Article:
In other news, I did see the Grand Palace (which included the Monestary of the Emerald Buddha) and the Temple of the Reclining Buddha (at Wat Pho) earlier this week. I must say I was floored. I don't think I've ever seen so much gold in one place - and the craftsmanship, the intricacy, in materials and shapes I'm not accustomed to seeing, was amazing. I'm used to carved stone and marble and stained glass, but an entire complex of solid gold and mosaic was much, much more than I'd bargained for.
That said, I'll take the Reclining Buddha over the Emerald Buddha for the more moving experience of the day. The Emerald Buddha is surrounded by so much finery and fanfare that it seems tiny - plus, it's placed way up high and surrounded by even more gold than anything else in the complex, which is saying something, believe me. The Reclining Buddha, on the other hand, is mammoth - something like 15 meters high and 45 long - and the room that contains it is only slightly larger than the figure, so you really feel its presence. It's absolutely staggering. I had one of those moments I've been longing for, the heart-stopping, jaw-dropping awestruck kind. Cathartic. Fabulous. Can't say enough good things about it. It even broke through my haze of malaise, a moment of clarity for which I was truly grateful.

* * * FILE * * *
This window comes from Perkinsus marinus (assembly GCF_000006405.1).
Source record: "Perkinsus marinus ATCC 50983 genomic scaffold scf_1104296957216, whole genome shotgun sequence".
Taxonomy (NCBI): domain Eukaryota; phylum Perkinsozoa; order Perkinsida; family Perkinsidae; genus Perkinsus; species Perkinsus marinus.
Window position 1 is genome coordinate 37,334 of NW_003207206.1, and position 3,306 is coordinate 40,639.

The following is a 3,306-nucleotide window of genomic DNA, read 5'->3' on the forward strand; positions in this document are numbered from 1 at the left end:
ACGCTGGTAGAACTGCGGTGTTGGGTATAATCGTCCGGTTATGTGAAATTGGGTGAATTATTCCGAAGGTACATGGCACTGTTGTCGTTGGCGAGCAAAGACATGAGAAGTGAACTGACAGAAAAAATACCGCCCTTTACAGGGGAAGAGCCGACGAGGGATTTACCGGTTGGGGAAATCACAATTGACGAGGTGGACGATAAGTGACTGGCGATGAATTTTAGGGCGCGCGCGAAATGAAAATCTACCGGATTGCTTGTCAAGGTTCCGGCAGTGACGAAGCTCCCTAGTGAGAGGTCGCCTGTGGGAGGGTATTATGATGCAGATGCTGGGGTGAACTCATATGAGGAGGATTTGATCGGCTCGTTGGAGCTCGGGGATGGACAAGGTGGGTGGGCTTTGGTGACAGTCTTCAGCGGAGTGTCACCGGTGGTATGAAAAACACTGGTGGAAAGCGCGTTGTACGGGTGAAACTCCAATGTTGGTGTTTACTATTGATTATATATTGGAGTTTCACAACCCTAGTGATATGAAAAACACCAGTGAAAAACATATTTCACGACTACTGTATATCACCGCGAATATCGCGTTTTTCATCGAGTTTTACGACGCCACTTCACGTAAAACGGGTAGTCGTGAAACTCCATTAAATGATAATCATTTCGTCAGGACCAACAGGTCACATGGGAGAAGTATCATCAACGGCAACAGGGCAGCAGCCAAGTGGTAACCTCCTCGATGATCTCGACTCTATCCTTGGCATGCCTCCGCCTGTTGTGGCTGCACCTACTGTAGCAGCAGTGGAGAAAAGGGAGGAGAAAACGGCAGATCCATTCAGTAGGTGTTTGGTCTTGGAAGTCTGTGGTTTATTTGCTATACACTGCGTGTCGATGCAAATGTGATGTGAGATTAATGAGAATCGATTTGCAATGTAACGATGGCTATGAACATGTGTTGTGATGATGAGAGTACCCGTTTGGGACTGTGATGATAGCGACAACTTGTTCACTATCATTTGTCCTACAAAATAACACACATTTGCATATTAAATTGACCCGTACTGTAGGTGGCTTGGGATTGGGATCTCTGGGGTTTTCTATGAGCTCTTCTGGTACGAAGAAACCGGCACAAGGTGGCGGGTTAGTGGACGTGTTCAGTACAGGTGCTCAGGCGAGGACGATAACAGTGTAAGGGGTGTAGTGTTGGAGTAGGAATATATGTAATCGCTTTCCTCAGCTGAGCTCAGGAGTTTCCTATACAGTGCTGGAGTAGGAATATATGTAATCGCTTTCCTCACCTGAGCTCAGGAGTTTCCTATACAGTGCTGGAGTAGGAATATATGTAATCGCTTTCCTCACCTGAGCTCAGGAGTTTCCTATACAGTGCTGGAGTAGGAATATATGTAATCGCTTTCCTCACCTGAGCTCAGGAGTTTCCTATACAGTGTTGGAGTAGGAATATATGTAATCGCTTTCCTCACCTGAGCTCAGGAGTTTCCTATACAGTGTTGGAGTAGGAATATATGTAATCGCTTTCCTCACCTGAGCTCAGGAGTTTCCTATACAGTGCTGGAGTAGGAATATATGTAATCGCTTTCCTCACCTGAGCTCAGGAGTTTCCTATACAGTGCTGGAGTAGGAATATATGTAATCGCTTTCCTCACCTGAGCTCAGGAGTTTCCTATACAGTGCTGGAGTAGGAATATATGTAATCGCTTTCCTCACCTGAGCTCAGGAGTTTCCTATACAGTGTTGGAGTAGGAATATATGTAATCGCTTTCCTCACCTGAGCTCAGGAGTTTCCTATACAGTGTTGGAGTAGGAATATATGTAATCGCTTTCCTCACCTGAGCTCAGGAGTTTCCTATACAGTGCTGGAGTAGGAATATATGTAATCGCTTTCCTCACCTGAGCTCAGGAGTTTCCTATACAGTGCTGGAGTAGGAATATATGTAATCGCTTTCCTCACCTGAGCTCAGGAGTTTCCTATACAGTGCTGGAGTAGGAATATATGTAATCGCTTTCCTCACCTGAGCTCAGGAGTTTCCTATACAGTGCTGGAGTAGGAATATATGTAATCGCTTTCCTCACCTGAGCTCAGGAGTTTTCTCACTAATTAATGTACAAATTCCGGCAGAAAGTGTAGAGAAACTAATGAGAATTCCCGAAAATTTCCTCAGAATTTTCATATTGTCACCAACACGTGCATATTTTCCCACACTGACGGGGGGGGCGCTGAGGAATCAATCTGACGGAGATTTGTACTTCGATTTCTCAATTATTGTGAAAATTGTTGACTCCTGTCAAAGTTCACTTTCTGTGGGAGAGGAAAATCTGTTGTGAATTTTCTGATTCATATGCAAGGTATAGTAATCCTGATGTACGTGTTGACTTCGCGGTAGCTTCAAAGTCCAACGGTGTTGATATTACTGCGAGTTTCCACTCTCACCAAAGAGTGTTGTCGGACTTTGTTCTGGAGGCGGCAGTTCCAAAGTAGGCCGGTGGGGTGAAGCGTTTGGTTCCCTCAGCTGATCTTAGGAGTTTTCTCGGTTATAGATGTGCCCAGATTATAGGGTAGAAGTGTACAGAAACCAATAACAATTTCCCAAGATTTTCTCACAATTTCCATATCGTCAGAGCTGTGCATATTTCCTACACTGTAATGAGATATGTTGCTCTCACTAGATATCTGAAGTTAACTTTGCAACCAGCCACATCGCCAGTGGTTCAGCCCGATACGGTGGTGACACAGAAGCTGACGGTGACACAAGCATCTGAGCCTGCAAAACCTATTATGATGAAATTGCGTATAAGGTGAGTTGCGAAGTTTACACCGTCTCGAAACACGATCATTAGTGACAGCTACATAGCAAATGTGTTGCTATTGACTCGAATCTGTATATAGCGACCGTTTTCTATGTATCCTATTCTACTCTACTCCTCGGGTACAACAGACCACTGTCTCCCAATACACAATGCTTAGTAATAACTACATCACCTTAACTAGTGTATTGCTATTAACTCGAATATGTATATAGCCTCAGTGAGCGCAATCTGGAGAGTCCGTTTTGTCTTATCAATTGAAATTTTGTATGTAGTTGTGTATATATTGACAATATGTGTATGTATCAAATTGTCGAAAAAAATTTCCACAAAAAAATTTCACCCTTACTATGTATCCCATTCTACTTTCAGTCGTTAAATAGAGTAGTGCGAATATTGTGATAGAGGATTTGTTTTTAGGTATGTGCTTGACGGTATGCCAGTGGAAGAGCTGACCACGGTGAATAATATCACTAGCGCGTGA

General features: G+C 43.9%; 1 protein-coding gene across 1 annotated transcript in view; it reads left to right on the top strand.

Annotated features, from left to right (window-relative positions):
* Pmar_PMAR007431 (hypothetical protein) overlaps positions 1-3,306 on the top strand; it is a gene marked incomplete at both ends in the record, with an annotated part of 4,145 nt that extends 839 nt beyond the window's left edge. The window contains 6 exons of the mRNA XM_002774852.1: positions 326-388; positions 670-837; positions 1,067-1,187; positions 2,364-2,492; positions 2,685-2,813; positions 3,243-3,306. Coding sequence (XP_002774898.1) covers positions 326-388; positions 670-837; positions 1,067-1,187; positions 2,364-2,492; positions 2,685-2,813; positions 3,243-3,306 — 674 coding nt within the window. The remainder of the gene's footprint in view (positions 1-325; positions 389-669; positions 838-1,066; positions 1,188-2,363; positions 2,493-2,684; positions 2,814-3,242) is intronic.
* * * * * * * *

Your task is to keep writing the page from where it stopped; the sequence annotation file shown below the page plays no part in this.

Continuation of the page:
And that's that, and more than enough for now, I'd say. Monday evening, I'm off to Chiang Mai, and from there to Laos. And now, I'm off to the Banana Leaf for a beer and some curry.... yum!
I haven't written anything in a few days, mostly because I've been trying to verbalize my thoughts for myself. I've done a good deal of sightseeing, been here almost a week, and I feel - well, odd. There are so many Westerners here that if it weren't for the heat and the street vendors I could be almost anywhere. Add to that the absolutely constant movement, and it's like being in New York or London or the city of your choice, in the touristy part of town, permanently.